Desire in the Time of Pandemic by Carole Greenfield

Desire in the Time of Pandemic

Something that I never did and now do every day
Count the hours that forever keep our lives apart
Tick them off my fingers one by one, each time I say
The only way that this will end is with a broken heart.

Count the hours that forever keep our lives apart
While our energy connection yet spells us and enchants
The only way that this will end is with a broken heart
Still we edge ever closer to the possibility of chance.

While our energy connection yet spells us and enchants
Our longing yearns across the continents and oceans
Still we edge ever closer to the possibility of chance
Reason is submerged beneath the storms of our emotions.

Our longing yearns across the continents and oceans
Before desire’s rising tide, my defenses crumble
Reason is submerged beneath the storms of our emotions
All I want to do is take you into bed and tumble.

Before desire’s rising tide, my defenses crumble
On soul and body level, we both know what we are missing
All I want to do is take you into bed and tumble
We shall spend those endless counted hours kissing.

On soul and body level, we both know what we are missing
Tick them off my fingers one by one, each time I say
We shall spend those endless counted hours kissing
Something that I never did and now do every day.

by Carole Greenfield

Editor’s Note: This lovely pantoum’s repetitive form perfectly captures the tension of love, desire, and distance.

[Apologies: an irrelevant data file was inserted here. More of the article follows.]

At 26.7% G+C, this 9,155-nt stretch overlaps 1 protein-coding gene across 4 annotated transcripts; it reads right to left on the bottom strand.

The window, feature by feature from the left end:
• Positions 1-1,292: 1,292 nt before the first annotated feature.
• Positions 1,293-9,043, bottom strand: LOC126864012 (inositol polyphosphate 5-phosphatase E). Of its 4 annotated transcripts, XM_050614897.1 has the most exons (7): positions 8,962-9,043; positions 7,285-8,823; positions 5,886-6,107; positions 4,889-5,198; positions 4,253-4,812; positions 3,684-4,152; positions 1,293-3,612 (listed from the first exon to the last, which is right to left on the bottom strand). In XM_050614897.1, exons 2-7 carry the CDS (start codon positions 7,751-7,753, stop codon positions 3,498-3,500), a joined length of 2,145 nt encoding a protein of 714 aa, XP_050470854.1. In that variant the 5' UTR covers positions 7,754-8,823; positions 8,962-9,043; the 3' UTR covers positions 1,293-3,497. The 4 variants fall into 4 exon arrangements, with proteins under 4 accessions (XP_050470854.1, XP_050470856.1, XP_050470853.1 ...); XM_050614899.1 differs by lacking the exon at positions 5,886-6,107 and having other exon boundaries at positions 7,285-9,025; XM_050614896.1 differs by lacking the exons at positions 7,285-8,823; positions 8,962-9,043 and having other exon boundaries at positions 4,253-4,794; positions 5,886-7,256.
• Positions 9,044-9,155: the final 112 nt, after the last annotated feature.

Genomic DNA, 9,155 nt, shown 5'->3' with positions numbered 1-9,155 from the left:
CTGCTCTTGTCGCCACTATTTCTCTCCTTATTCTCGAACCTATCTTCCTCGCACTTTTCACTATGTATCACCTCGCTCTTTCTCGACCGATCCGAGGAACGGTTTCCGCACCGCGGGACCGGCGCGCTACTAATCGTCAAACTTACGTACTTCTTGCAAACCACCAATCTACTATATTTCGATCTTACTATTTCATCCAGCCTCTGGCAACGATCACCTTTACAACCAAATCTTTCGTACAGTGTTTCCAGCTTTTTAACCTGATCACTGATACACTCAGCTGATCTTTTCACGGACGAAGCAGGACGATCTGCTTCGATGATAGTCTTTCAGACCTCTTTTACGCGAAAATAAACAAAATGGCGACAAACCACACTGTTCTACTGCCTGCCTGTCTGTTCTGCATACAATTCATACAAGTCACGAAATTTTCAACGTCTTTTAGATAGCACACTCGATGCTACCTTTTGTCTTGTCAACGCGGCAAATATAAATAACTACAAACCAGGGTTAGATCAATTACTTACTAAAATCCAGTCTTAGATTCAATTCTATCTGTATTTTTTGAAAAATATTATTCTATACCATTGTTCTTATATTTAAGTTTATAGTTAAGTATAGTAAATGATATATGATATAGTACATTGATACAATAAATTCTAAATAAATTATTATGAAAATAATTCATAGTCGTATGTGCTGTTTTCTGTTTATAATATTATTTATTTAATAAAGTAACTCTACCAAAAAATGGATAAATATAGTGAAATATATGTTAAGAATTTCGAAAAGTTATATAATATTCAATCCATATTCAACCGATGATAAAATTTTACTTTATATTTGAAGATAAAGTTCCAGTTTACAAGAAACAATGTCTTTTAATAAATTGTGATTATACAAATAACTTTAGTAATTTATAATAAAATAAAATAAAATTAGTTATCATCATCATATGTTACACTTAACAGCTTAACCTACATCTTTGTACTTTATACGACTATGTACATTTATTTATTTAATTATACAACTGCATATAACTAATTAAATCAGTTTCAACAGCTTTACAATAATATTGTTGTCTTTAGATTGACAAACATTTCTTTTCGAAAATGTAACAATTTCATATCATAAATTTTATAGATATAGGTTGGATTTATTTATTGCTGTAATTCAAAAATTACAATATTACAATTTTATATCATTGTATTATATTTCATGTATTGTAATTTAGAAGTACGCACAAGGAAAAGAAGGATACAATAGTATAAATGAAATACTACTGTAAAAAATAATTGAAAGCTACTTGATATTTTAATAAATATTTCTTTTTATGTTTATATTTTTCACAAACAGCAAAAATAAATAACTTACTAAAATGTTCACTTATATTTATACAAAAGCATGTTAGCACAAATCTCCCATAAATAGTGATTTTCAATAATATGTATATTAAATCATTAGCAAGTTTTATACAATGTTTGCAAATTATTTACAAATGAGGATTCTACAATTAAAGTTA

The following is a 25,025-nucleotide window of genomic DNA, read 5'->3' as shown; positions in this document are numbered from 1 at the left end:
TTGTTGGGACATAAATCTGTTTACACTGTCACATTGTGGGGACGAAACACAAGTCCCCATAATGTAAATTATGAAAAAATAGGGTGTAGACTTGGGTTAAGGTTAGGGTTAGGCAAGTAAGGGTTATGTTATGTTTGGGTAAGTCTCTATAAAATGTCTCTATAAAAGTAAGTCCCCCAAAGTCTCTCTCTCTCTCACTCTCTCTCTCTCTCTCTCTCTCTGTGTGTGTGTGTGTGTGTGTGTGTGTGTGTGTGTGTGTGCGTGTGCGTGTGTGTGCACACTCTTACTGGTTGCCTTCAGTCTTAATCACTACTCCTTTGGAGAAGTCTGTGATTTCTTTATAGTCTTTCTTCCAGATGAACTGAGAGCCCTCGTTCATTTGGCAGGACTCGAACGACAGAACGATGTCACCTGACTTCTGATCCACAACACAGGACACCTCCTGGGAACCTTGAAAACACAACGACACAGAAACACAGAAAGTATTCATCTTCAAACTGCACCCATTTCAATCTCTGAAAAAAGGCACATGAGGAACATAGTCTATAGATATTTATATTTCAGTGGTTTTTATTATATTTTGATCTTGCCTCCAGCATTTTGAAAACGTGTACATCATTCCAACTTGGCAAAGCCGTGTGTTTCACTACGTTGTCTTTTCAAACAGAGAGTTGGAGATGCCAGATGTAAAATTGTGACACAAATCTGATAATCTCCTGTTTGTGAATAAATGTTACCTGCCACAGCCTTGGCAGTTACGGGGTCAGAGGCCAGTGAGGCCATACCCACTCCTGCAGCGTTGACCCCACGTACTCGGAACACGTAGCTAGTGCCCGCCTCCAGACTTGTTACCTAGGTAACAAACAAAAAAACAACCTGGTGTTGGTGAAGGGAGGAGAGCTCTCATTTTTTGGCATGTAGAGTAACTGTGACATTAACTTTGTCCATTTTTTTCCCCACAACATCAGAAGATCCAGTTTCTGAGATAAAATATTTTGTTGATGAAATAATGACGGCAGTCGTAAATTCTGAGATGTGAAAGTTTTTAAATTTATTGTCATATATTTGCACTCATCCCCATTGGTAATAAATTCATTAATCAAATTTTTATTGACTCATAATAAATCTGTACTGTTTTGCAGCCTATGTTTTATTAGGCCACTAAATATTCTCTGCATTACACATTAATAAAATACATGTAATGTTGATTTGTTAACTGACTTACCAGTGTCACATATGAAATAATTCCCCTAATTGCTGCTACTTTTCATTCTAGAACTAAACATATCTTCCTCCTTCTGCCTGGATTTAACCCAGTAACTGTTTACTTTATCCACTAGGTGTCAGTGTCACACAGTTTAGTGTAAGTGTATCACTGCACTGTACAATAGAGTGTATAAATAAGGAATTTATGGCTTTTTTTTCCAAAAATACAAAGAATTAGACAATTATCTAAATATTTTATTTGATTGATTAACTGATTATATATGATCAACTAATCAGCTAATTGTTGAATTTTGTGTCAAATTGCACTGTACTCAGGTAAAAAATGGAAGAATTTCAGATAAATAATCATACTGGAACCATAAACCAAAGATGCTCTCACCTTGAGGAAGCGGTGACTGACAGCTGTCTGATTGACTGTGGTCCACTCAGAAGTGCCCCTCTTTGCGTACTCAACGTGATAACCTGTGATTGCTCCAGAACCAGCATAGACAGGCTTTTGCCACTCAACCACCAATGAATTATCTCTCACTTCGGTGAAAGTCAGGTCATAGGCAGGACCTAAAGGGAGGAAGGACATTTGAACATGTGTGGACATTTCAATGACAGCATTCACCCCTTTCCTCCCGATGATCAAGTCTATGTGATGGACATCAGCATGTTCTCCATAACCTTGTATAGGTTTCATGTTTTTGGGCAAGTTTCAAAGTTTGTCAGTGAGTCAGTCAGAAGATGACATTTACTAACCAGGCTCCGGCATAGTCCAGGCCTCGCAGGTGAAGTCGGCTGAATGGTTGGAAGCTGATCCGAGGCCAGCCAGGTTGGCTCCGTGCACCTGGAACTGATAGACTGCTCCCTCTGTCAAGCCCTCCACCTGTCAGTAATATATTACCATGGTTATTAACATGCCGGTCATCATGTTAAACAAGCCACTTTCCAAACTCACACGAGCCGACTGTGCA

In the Bakery by Carole Greenfield

In the Bakery

Sienna-skinned, she waits on us,
patient behind glass, silver trays
balancing cakes, pies, a fragrancy of cinnamon
spiking the close air.

Behind her, hollows in the wall,
dug-out shelves of adobe
painted white and dark with bread,
loaf on loaf stacked above her head,
her hair the nut-brown of crust.

My father is troubled by verbs.
He points at what he wants,
a crumble-topped cake shaped like a color wheel
shading buttercup to maple. It’s his favorite.
She knows from months of Sundays
and smiles, wrapping.

‘Anything more?’ she asks politely, her syllables
slowed for him. He nods.
‘Two of bread,’ he answers, and I love him
for his firm awkwardness.
She twists her body carefully,
as if she were trying to protect it,
and searches the depths of the loaf-homes,
shelf on shelf of variegated breads, wheat and rye
and other grains whose names I haven’t tasted.
‘Light or dark?’ she says to my father, but her words
sift past the mes of his limited vocabulary
and he stands on the floor, helpless and smiling,
clutching his cake.

Before I can lean up and whisper,
she strains across the counter.
The smells of yeast and sugar seep out from her creases
as her fingers touch my hair. ‘Like this?’
and then, retreating, taps her own crown,
shining walnut in the dim interior. ‘Or like this.’

My father’s heavy eyelids lift. He stares at the woman
whose face is lighted in reds and browns,
covers my head with a weight that cups
my skull and soothes, and smooths.
‘Like this,’ he tells us. ‘Like this.’

by Carole Greenfield

Editor’s Note: This narrative poem offers the reader the resilience of love over time and the kindness of strangers as we navigate our often difficult world.